Truthfully, and by God’s grace, I learned love from my parents, my neighbors, my 3rd grade Sunday School teacher and my 5th grade public school teacher. These are people whose names you will never see in lights, who probably won’t win any awards for their service, and many of whom don’t even realize what an impact they had on me. Because Church has taught us we have to “do something BIG for God,” we often feel like nothing we do matters if it doesn’t at least earn a 2 minute segment on the local news channel. I spent years addicted to these grand events, meanwhile paralyzed by a sense of inadequacy in the everyday moments, but in truth:
- Love is volunteering to teach CPR classes on weeknights so maybe someday someone might save a life
- Love is walking up to someone’s door for a conversation rather than texting
- Love is playing board games with the shy kid in youth group who doesn’t want to play basketball with everyone else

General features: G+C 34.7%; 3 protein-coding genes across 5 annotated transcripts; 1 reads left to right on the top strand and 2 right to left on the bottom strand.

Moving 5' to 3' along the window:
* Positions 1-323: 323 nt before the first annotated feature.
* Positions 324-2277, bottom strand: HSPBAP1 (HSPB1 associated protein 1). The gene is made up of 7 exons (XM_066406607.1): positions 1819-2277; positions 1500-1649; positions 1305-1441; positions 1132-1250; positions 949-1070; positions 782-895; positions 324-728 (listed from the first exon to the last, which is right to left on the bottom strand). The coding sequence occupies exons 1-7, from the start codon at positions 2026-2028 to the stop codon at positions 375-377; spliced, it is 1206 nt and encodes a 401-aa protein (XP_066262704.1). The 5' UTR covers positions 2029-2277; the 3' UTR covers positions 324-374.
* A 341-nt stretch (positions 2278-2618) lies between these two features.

- Love is making dinner and remembering your friend really likes this dish, so you make an extra one and take it over
- Love is calling a single mom and inviting her teenager to come over while you’re changing your oil so he can learn to do it for her
- Love is reading a book your mother-in-law loves just so you can engage with her over something she finds important
- Love is holding a baby while her mom takes a much-needed nap
- Love is spending 20 minutes listening to a kid geek out about Minecraft/dinosaurs/parakeets/baking/whatever thing they are immensely passionate about, even if you have zero interest in that subject